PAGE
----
All Over Again, All Over Again
28 February 2015
If electronic music is a faith, and since its inception it certainly has been for many, it’s one that more and more are losing belief in. The vision of the artists (or gods, perhaps) once at the forefront of the musical avant-garde like Oldfield and Eno have been betrayed by identikit dance tracks, a host of genres limited to rigid BPMs, and structures which stake it all on yet another bass-heavy drop. And whilst it’d be a generalisation to say electronic music has failed to deliver its promise in the face of contrary evidence – see the explorations of Aphex Twin or the witty pastiche favoured by vaporwave artists – it would be fair to say that electronic music is no longer the fiercely progressive beast it once was.
Enter bands like Exeter and Bath based Delmer Darion, part of the growing host of musicians putting the buzz back into electronic music. Following in the footsteps of artists like BADBADNOTGOOD and XXYYXX, Delmer Darion mix and match the usual setup of indie and alternative bands with all the possibilities afforded by electronic instruments and studio software to create music which is by turns explorative, brimming with feeling and ambient. One only has to listen to second track and single from “All Over Again, All Over Again”, “Paris Street (ft. Emily Burns), with a good pair of headphones to get a sense of what Delmer Darion are trying to do. And they do it well. Vinyl fuzz underscores a track consisting of jazzy chopped beats, slowly pulsating keyboards, dreamlike vocals courtesy of Emily Burns and muted acoustic guitar. Tempos pull back and push forward. The production, too, is impossible to ignore – it is clean yet warm, and more than anything self-aware, playing to our nostalgia for the vinyl sound we never properly experienced without trying to pretend that they didn’t exploit the amazing possibilities offered by modern recording software.
They know how long to cycle an idea before moving on and they know when to bring parts back
“All Over Again, All Over Again” isn’t predictable, however, and holds surprises for the listener at every turn. On “Monaco/Korea”, the sound of tiny bells (or maybe wind chimes) makes up the song’s lead synth. “Wolves” places the spotlight, like “Paris Street”, on Emily Burns’s delicate, affecting vocals. “Sparrows In The Gutters”, coming in at a lengthy 8:24, moves through the sounds of ambient field recordings then dark, twisted dub, offering a number of samples which remain part of the instrumental landscape rather than sticking out like a sore thumb. “Caswell” gives us what is perhaps the album’s biggest surprise, shifting gears from ambient, synth-based drifting to dirty, distortion heavy riff-rock. One of Delmer Darion’s strengths is the ability to glue together so many contrasting ideas without overwhelming the listener. They know how long to cycle an idea before moving on and they know when to bring parts back. You definitely get the sense that each track took a lot longer than 5 minutes to bash out on Logic – the word composition seems far more fitting for each song Delmer Darion offer us.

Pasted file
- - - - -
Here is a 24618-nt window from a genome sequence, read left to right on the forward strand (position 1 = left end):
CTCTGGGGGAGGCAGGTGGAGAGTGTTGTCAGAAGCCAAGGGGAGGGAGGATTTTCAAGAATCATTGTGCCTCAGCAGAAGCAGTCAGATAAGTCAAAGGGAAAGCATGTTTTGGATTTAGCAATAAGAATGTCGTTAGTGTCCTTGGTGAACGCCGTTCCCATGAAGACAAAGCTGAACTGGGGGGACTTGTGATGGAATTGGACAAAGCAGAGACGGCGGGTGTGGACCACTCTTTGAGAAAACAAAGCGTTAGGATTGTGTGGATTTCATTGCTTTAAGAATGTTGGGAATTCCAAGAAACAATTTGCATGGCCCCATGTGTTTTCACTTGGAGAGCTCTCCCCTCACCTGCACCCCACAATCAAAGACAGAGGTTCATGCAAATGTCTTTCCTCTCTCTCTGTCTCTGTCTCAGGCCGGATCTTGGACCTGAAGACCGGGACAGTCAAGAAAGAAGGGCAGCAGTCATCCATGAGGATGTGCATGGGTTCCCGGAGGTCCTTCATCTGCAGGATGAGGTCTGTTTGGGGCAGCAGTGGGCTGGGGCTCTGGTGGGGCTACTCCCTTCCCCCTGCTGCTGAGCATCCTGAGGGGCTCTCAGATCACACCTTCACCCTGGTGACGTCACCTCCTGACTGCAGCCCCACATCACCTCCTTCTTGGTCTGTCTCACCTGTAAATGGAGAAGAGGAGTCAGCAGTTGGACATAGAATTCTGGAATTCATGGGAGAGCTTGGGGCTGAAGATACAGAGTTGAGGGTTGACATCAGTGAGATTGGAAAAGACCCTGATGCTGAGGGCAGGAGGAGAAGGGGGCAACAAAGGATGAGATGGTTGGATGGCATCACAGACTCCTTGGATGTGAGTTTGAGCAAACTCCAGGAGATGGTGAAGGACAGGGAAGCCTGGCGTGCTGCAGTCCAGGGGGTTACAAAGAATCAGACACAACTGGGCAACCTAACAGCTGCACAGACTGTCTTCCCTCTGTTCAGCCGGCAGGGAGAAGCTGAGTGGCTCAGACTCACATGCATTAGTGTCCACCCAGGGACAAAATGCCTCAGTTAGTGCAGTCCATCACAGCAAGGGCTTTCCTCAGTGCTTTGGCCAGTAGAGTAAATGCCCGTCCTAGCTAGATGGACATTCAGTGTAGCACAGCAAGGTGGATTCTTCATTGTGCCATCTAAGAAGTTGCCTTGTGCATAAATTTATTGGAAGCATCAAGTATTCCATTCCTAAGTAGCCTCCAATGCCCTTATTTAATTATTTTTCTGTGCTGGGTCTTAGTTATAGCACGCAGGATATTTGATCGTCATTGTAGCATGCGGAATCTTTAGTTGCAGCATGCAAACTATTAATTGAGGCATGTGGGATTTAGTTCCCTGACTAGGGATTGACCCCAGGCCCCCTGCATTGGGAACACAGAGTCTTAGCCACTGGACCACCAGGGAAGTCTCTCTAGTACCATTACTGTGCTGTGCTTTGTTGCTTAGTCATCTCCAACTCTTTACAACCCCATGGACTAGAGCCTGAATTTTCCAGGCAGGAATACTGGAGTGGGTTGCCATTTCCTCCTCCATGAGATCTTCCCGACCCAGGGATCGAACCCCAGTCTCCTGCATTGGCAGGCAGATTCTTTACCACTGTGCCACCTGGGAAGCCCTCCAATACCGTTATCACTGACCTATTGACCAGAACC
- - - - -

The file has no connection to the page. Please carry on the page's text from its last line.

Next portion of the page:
Despite the variety which Tom Lenton and Oliver Jack have been careful to cultivate, however, “All Over Again, All Over Again” feels like it was designed to be played as a full LP, and the surprises to be found make less for an erratic collection of tracks than a carefully thought-out piece of musical art (nearly two years in the making) which stands as a testament to its creators’ multi-faceted talents. Although some listeners may be put off by the album’s scope and its occasionally unremarkable meanderings, many more are likely to be drawn by the beautiful production that it offers, the vibrancy of tracks and the sheer sense of life that permeates the album. Many tracks feel like they have been translated from real life experience, either contemplative or sentimental soundtracks for those small moments that sometimes feel of a lot more importance.